Fig. 3 shows a slightly conical container with circular horizontal cross-section, its side wall 20 provided with three symmetrically arranged and inwardly extending wedge-shaped grooves 22 going from bottom to top edge. Midway between grooves 22 notches 24 have been made on the bottom edge, into which the upper edge corners 26 of the notches have to be fitted when stacking several containers upon one another. It will be wise to mike the notches 24 wedge-shaped at least at the top end so that the edge corners 26 of the wall portions forming the grooves 22 can be fitted into them more easily when stacking. To make the construction more solid the top edge can be fastened over a ring of wire 28 or suchlike.

By fixing the conicity of the container on Fig. 3 so in proportion to its height that a circle drawn through the points of the edge angles 26 certainly will be smaller thanthe bottom circumference, which again is smaller than the circumference of the top edge of the container, it will be possible to stack several containers upon one another by alternatively turning the containers so that the notches 24 upon the container on top enclose an edge angle 26 each on the container underneath. At the same time it will be possible to insert several containers into each other telescope fashion if they are set so that the notches 22 coincide.

Fig. 4 shows the practical adaptation of the principle illustrated on Fig. 3 on a hexagonal container. The grooves 30 running from bottom to top edge are here provided at every other of the vertical edges of the container, while the others have notches or dented corners 32 at the bottom corners, intended to enclose the top ends of the grooves 30 when stacking several containers upon each other. The top surface of the grooved vertical edges 22 and a top part of their vertical openings may be fortified by covering them with welded plates 34, the top of which will make the top edge of the notches 32 fit in better when stacking according to Fig. 5 while the bottom edges 36 can form a handle when moving the containers and serve as a bufier when inserting the containers into each other according to Fig. 6, thus limiting the insertion so as to make it easier to take the containers apart again.

The containers described above and shown on the drawticularly suitable as the grooves on the edges keep the tetrahedrons in place and support the tetrahedrons in the bottom layer when the next layer is placed upon them, and the form of the containers makes it possible to make almost complete use of e. g. a loading platform when ranging containers or stacks of containers upon it.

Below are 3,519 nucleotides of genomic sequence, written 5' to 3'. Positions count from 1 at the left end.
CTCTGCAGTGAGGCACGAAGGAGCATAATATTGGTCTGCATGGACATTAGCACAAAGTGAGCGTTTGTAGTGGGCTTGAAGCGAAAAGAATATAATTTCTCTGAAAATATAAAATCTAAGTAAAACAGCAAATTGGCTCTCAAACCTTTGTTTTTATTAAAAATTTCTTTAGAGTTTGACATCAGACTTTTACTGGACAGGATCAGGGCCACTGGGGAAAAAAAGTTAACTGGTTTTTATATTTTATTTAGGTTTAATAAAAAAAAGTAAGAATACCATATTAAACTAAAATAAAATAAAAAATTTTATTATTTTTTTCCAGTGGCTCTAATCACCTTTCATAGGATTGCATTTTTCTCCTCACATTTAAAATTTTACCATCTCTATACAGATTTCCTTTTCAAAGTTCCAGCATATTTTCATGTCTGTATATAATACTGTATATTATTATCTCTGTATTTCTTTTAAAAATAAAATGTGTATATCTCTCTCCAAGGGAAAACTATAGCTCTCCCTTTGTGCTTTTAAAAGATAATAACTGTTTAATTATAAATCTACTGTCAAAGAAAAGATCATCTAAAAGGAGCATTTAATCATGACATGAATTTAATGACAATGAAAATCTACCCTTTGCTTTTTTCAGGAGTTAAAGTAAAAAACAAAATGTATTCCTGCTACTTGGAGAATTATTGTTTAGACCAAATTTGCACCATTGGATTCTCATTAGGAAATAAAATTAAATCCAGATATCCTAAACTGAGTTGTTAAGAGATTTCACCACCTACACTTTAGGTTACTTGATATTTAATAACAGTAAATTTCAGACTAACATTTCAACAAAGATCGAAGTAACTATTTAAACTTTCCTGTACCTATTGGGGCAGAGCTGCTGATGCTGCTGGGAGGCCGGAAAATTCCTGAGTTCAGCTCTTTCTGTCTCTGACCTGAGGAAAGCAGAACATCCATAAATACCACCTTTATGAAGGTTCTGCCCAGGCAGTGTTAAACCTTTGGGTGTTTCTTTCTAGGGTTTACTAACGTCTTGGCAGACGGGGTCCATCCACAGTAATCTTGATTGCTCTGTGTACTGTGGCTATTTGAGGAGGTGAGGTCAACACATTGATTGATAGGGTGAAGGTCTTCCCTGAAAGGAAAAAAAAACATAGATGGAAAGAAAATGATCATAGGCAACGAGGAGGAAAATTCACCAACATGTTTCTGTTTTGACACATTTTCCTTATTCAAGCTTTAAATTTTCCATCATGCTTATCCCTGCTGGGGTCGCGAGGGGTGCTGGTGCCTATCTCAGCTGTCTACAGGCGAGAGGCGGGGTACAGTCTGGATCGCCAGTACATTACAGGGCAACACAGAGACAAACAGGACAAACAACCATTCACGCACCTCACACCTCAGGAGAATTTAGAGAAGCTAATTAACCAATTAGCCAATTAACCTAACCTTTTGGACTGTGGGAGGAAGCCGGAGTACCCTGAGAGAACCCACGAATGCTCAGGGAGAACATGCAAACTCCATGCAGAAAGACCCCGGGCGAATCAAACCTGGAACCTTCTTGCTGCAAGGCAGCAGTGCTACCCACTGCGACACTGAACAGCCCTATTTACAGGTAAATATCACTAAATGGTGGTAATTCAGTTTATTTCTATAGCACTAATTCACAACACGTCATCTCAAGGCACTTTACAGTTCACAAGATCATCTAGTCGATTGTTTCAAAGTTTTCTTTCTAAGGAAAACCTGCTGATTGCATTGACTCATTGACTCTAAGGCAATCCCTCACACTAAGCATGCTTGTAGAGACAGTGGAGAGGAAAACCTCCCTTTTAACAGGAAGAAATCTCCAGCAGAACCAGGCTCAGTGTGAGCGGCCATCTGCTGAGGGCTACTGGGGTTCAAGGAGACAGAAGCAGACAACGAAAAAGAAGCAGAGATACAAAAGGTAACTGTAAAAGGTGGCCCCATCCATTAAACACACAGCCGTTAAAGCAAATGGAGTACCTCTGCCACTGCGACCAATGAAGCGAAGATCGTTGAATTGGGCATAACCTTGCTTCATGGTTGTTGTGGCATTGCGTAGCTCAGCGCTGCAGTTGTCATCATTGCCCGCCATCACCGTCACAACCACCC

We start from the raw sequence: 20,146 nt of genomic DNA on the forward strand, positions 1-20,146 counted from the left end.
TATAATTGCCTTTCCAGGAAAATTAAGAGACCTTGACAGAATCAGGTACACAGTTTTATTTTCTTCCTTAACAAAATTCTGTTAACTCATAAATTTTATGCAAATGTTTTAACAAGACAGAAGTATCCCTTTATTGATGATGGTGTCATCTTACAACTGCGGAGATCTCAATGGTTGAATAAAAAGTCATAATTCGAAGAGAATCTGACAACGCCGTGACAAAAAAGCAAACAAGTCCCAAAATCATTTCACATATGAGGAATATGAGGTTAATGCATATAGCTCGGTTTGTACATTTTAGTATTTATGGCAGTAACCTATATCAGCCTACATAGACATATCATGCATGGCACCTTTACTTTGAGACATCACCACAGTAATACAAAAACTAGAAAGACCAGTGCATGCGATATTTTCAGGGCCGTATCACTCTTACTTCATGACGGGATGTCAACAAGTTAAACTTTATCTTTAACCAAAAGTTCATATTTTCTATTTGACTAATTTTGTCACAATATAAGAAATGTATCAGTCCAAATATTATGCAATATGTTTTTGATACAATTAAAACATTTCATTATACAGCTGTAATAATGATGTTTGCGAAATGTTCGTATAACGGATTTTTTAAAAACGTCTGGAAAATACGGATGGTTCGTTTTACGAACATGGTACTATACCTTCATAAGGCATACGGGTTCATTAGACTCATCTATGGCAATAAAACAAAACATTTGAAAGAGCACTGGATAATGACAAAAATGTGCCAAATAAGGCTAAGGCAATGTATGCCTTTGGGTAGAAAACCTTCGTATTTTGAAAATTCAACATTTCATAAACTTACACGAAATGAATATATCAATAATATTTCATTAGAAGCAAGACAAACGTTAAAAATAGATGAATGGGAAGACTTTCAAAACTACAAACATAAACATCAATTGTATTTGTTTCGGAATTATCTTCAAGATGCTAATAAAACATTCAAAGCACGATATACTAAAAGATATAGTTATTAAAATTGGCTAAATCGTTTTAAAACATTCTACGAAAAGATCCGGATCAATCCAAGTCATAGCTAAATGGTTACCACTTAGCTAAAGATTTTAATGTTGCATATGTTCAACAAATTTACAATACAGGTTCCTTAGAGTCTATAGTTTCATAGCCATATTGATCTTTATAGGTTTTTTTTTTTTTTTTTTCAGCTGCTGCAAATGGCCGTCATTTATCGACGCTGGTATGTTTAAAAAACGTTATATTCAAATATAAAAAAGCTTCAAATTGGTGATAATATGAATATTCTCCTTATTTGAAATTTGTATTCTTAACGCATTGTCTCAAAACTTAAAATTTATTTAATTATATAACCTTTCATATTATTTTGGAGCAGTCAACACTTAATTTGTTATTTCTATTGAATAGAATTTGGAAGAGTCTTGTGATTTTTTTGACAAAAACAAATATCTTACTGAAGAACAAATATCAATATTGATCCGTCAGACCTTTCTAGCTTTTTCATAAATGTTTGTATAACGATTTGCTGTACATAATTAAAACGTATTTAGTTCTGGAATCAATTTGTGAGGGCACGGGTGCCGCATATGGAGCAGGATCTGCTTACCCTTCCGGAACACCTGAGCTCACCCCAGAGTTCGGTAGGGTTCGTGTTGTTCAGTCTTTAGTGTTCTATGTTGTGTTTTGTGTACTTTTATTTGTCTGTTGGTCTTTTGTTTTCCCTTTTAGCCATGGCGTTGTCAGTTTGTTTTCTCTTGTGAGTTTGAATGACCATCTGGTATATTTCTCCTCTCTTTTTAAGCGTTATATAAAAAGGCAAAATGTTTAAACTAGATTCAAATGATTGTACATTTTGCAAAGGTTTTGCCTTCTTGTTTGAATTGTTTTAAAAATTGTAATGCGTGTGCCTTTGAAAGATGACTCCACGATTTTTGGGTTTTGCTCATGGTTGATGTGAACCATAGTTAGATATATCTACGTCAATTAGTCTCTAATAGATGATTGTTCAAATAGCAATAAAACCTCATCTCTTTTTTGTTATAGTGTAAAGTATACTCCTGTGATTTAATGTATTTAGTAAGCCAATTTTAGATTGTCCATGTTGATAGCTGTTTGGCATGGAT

What is claimed is:

1. Containers of identical construction which can be inserted into each other as well as stacked upon one another, characterized by their sides slanting from the bottom upwards and outwards and the side walls having a regular profile with three uniformly spaced and inwardly extending wedge-shaped indentations, whereby one container can be inserted into the other, said container being symmetrical with respect to intersecting planes passed medially through the said indentations, the upper ends of side walls at said indentations projecting inwardly to define a circle of less diameter than the smallest circle by which the bottom of a container may be circumscribed, and means limiting the extent to which said containers are telescoped into each other upon longitudinal alinement of said indentations of the containers; said limiting means comprising plates secured across the outer sides of the top portions of said indentations.

2. Containers according to patent claim 1, characterized by their profiles having the form of regular polygons with at least six sides, the slant of the walls having such relationship to the height that thelongest diagonal of the bottom profile will be much bigger than the distance between two opposite edges in the top limit surface of the container, and said indentations are provided at alternate side edges of the polygonal shaped containers.

References Cited in the file of this patent UNITED STATES PATENTS 1,238,092 Blass Aug. 28, 1917 1,469,644 Kobbe Oct. 2, 1923 1,469,645 Kobbe Oct. 2, 1923 2,655,283 Moldt Oct. 13, 1953 O'I'HERREFERBNCES Materials and Methods, vol. 32, issue 4, page 32; published October 1950.

Patent Citations
Cited PatentFiling datePublication dateApplicantTitle
US1238092 *Apr 25, 1916Aug 28, 1917Eugen BlassEarthenware vessel.
US1469644 *Aug 8, 1922Oct 2, 1923Texas Gulf Sulphto companyGulf sulphto
US1469645 *Feb 21, 1923Oct 2, 1923Texas Gulf Sulphur CoSulphur burner
US2655283 *Jul 26, 1951Oct 13, 1953St Regis Paper CoBox construction
Referenced by
Citing PatentFiling datePublication dateApplicantTitle
US2823829 *Feb 1, 1956Feb 18, 1958Frater Milton ANesting and stacking container
US2852157 *Sep 16, 1957Sep 16, 1958Lewis Co G BStackable and nestable containers
US2931535 *Feb 6, 1957Apr 5, 1960Lockwood Warren HTierable and nestable receptacle
US3063602 *May 11, 1959Nov 13, 1962Diamond Crystal Salt CoPlastic dispensing container
US3100582 *Jan 4, 1960Aug 13, 1963Lockwood Warren HTierable and nestable receptacle
US3143242 *Apr 3, 1961Aug 4, 1964Firestone Tire & Rubber CoContainer support
US3347186 *Mar 24, 1966Oct 17, 1967Nasri KhattarNestable supports
US3848358 *Mar 27, 1973Nov 19, 1974Florists Transworld Delivery APlant terrarium
US4117045 *Sep 23, 1976Sep 26, 1978Dart Industries Inc.Humidifier with removable water receptacle
US4316540 *May 31, 1979Feb 23, 1982Lapham Sidney DNesting or stacking box
US4919267 *Jul 15, 1988Apr 24, 1990Liberty Diversified IndustriesNestable and stackable tote containers
US8253016 *May 27, 2010Aug 28, 2012Hubbell IncorporatedStackable electrical box
DE1052310B *Nov 2, 1956Mar 5, 1959Carl Keller FaTransport- und Stapelbehaelter fuer tetraederfoermige Milchtueten
EP0339099A1 *Apr 25, 1988Nov 2, 1989Bella Luigi DallaAutomatic dispenser, particularly for packages of food products
WO1982003836A1 *May 4, 1982Nov 11, 1982Eberhard KochanekPackage, manufacturing process and device for implementing such process
Classifications
U.S. Classification206/507
International ClassificationB65D21/04
Cooperative ClassificationB65D21/043
European ClassificationB65D21/04D